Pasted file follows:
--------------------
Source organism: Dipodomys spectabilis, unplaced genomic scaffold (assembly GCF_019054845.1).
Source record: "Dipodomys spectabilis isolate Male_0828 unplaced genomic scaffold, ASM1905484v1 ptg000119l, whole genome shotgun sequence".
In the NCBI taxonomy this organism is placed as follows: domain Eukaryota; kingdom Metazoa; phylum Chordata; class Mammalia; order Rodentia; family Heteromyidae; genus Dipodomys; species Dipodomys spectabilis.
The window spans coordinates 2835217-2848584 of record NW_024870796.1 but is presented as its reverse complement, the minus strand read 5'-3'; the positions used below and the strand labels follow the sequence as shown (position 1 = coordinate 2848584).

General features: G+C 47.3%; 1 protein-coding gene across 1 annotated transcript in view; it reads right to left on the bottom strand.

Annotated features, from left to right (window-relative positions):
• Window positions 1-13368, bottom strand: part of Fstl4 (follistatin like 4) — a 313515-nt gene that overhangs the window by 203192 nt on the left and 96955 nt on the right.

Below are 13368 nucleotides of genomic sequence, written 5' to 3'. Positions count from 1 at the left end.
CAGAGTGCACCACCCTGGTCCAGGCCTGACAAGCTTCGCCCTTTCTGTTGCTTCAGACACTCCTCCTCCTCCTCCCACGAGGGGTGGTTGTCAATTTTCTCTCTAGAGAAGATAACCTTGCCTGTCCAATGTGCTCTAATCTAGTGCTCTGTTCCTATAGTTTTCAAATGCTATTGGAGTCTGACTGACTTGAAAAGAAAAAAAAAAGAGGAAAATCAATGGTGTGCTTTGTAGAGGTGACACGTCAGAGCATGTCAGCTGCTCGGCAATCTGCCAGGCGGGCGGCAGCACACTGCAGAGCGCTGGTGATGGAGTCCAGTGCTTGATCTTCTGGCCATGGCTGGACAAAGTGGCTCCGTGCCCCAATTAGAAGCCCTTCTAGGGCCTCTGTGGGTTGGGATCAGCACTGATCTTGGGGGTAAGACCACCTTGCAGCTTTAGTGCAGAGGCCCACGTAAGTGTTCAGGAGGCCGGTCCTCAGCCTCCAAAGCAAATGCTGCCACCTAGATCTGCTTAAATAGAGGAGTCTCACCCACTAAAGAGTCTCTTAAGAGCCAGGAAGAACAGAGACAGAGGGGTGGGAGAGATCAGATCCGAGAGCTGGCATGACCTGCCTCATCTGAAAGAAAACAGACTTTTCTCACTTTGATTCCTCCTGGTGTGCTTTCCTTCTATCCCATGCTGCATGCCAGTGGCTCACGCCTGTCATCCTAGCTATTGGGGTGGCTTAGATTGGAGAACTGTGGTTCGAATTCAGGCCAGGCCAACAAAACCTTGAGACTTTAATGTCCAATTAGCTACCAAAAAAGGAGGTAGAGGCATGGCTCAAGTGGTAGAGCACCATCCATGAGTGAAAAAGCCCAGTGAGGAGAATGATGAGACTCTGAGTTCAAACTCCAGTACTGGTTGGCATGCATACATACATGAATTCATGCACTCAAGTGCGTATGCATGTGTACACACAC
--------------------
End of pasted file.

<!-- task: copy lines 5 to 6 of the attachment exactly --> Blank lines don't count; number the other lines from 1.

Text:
General features: G+C 47.3%; 1 protein-coding gene across 1 annotated transcript in view; it reads right to left on the bottom strand.

Annotated features, from left to right (window-relative positions):